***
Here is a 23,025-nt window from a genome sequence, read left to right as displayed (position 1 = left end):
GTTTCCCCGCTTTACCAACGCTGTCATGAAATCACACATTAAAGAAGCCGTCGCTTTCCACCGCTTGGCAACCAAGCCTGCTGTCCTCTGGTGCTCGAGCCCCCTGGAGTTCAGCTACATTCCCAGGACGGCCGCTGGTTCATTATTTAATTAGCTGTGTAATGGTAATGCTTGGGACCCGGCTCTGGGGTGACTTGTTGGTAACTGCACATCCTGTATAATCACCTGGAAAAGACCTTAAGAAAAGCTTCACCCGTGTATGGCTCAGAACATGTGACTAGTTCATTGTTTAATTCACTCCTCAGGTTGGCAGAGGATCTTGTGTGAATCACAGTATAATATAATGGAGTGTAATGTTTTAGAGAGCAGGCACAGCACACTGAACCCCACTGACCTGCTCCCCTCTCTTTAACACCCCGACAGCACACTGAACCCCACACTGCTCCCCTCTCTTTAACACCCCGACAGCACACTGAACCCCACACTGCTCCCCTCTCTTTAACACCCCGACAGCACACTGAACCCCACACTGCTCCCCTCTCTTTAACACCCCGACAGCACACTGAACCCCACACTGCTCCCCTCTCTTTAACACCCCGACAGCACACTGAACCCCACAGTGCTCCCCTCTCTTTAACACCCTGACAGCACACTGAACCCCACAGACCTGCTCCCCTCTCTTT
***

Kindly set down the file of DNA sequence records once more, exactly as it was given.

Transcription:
Here is a 23,025-nt window from a genome sequence, read left to right as displayed (position 1 = left end):
GTTTCCCCGCTTTACCAACGCTGTCATGAAATCACACATTAAAGAAGCCGTCGCTTTCCACCGCTTGGCAACCAAGCCTGCTGTCCTCTGGTGCTCGAGCCCCCTGGAGTTCAGCTACATTCCCAGGACGGCCGCTGGTTCATTATTTAATTAGCTGTGTAATGGTAATGCTTGGGACCCGGCTCTGGGGTGACTTGTTGGTAACTGCACATCCTGTATAATCACCTGGAAAAGACCTTAAGAAAAGCTTCACCCGTGTATGGCTCAGAACATGTGACTAGTTCATTGTTTAATTCACTCCTCAGGTTGGCAGAGGATCTTGTGTGAATCACAGTATAATATAATGGAGTGTAATGTTTTAGAGAGCAGGCACAGCACACTGAACCCCACTGACCTGCTCCCCTCTCTTTAACACCCCGACAGCACACTGAACCCCACACTGCTCCCCTCTCTTTAACACCCCGACAGCACACTGAACCCCACACTGCTCCCCTCTCTTTAACACCCCGACAGCACACTGAACCCCACACTGCTCCCCTCTCTTTAACACCCCGACAGCACACTGAACCCCACACTGCTCCCCTCTCTTTAACACCCCGACAGCACACTGAACCCCACAGTGCTCCCCTCTCTTTAACACCCTGACAGCACACTGAACCCCACAGACCTGCTCCCCTCTCTTT